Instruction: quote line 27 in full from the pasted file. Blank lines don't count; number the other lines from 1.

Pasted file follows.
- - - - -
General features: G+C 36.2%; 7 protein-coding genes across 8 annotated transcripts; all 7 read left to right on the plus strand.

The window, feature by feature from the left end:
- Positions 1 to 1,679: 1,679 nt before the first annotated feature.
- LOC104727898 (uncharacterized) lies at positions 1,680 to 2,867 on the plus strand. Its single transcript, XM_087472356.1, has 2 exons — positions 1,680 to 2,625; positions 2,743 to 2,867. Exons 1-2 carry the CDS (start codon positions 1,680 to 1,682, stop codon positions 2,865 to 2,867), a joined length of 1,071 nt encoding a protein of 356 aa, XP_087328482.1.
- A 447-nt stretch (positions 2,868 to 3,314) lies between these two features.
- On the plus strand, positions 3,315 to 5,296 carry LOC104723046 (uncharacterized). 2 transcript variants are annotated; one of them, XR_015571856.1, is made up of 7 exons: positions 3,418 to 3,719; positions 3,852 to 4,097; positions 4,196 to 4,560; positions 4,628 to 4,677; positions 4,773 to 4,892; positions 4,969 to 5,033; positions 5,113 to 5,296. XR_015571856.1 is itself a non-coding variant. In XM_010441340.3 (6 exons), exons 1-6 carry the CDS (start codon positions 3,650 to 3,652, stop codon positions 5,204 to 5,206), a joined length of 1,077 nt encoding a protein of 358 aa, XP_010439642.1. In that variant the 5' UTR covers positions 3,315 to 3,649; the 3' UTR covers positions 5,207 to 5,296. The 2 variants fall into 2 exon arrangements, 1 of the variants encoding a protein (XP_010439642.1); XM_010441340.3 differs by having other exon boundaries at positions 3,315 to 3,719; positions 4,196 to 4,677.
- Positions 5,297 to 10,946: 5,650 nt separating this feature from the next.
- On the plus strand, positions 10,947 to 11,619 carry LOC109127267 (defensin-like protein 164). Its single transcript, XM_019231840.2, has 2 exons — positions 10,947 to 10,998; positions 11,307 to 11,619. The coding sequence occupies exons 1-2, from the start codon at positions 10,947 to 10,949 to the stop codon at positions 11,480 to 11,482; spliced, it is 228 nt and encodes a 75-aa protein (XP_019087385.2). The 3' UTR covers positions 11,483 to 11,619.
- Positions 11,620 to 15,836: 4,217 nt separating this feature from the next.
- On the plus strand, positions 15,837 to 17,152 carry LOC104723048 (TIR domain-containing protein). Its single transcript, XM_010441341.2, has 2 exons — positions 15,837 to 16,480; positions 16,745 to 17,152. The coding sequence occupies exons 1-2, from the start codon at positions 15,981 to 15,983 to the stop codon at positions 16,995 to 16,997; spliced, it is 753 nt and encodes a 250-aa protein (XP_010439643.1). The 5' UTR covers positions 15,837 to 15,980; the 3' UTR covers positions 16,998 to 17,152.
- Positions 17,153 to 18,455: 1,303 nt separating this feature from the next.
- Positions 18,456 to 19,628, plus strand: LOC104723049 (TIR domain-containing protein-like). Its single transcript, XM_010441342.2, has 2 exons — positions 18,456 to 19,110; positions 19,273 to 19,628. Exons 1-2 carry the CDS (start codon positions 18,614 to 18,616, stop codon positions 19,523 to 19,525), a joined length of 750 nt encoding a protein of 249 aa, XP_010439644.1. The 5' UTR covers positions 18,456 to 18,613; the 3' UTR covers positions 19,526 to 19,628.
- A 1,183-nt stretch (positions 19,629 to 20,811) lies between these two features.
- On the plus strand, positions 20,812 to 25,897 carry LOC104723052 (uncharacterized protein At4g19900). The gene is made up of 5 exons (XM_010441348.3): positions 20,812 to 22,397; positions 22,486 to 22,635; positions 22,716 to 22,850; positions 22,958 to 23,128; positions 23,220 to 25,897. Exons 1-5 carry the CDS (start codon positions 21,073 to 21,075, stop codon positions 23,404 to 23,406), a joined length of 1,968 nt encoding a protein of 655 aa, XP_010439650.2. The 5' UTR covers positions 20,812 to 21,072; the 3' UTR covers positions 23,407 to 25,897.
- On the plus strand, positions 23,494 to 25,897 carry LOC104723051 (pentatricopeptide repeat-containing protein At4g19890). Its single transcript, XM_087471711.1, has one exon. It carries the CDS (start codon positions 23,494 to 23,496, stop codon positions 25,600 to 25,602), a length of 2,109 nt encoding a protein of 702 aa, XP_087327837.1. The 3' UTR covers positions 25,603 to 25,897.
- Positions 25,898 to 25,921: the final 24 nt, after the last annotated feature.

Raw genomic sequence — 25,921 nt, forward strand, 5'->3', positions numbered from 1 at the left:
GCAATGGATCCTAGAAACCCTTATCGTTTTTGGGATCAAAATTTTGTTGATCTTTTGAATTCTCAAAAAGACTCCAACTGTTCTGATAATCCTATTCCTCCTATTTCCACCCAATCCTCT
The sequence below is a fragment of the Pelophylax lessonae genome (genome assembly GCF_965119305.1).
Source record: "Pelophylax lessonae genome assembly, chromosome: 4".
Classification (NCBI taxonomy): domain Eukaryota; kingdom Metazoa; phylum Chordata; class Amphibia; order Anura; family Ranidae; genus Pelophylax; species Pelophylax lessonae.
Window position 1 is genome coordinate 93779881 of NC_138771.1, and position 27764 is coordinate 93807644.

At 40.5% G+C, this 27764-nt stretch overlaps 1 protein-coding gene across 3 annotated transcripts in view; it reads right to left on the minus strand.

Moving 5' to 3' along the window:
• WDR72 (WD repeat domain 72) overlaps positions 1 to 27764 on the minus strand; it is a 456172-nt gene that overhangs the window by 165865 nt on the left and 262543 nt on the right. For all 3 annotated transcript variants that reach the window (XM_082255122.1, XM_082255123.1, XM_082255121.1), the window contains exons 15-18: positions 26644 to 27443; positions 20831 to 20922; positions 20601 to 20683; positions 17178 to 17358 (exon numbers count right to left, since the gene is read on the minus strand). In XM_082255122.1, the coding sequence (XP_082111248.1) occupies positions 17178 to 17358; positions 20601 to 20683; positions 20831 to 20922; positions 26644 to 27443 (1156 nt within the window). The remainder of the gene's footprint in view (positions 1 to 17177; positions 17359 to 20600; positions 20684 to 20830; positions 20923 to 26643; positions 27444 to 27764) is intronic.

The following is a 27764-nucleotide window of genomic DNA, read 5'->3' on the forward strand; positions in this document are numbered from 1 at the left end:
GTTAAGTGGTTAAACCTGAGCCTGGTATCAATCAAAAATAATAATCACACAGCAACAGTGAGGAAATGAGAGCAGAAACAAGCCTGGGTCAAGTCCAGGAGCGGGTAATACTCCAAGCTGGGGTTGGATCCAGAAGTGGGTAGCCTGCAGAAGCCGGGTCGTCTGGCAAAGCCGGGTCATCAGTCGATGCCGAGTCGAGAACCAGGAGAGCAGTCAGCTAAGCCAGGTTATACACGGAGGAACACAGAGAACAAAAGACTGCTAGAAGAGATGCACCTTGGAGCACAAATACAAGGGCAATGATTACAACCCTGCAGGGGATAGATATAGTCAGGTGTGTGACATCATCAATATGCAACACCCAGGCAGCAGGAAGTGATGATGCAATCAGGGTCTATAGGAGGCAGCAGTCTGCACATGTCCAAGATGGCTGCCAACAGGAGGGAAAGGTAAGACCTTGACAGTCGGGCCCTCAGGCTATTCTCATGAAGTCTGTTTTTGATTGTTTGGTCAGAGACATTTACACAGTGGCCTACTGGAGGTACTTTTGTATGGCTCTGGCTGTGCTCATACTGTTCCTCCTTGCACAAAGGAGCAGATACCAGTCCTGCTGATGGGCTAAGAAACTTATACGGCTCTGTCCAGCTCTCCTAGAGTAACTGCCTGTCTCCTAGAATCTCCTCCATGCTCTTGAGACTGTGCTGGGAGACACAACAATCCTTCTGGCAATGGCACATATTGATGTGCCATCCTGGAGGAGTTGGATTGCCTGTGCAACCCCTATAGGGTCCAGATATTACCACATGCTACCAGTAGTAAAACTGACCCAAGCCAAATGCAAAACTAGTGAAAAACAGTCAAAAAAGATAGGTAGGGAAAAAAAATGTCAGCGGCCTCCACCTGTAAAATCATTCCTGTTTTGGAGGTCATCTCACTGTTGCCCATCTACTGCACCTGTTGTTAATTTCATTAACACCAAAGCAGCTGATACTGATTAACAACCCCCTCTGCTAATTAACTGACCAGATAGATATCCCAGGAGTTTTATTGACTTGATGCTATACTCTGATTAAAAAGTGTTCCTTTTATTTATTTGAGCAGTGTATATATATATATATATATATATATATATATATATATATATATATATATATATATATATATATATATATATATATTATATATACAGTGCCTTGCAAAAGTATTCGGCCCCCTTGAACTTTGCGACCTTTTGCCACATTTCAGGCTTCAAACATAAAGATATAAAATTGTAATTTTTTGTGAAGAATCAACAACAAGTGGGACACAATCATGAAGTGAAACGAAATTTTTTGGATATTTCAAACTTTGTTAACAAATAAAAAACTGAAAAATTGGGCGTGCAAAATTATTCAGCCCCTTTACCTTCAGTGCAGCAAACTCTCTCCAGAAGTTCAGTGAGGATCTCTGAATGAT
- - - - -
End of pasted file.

GTTAAGTGGTTAAACCTGAGCCTGGTATCAATCAAAAATAATAATCACACAGCAACAGTGAGGAAATGAGAGCAGAAACAAGCCTGGGTCAAGTCCAGGAGCGGGTAATACTCCAAGCTGGGGTTGGATCCAGAAGTGGGTAGCCTGCAGAAGCCGGGTCGTCTGGCAAAGCCGGGTCATCAGTCGATGCCGAGTCGAGAACCAGGAGAGCAGTCAGCTAAGCCAGGTTATACACGGAGGAACACAGAGAACAAAAGACTGCTAGAAGAGATGCACCTTGGAGCACAAATACAAGGGCAATGATTACAACCCTGCAGGGGATAGATATAGTCAGGTGTGTGACATCATCAATATGCAACACCCAGGCAGCAGGAAGTGATGATGCAATCAGGGTCTATAGGAGGCAGCAGTCTGCACATGTCCAAGATGGCTGCCAACAGGAGGGAAAGGTAAGACCTTGACAGTCGGGCCCTCAGGCTATTCTCATGAAGTCTGTTTTTGATTGTTTGGTCAGAGACATTTACACAGTGGCCTACTGGAGGTACTTTTGTATGGCTCTGGCTGTGCTCATACTGTTCCTCCTTGCACAAAGGAGCAGATACCAGTCCTGCTGATGGGCTAAGAAACTTATACGGCTCTGTCCAGCTCTCCTAGAGTAACTGCCTGTCTCCTAGAATCTCCTCCATGCTCTTGAGACTGTGCTGGGAGACACAACAATCCTTCTGGCAATGGCACATATTGATGTGCCATCCTGGAGGAGTTGGATTGCCTGTGCAACCCCTATAGGGTCCAGATATTACCACATGCTACCAGTAGTAAAACTGACCCAAGCCAAATGCAAAACTAGTGAAAAACAGTCAAAAAAGATAGGTAGGGAAAAAAAATGTCAGCGGCCTCCACCTGTAAAATCATTCCTGTTTTGGAGGTCATCTCACTGTTGCCCATCTACTGCACCTGTTGTTAATTTCATTAACACCAAAGCAGCTGATACTGATTAACAACCCCCTCTGCTAATTAACTGACCAGATAGATATCCCAGGAGTTTTATTGACTTGATGCTATACTCTGATTAAAAAGTGTTCCTTTTATTTATTTGAGCAGTGTATATATATATATATATATATATATATATATATATATATATATATATATATATATATATATATATATATATATATTATATATACAGTGCCTTGCAAAAGTATTCGGCCCCCTTGAACTTTGCGACCTTTTGCCACATTTCAGGCTTCAAACATAAAGATATAAAATTGTAATTTTTTGTGAAGAATCAACAACAAGTGGGACACAATCATGAAGTGAAACGAAATTTTTTGGATATTTCAAACTTTGTTAACAAATAAAAAACTGAAAAATTGGGCGTGCAAAATTATTCAGCCCCTTTACCTTCAGTGCAGCAAACTCTCTCCAGAAGTTCAGTGAGGATCTCTGAATGAT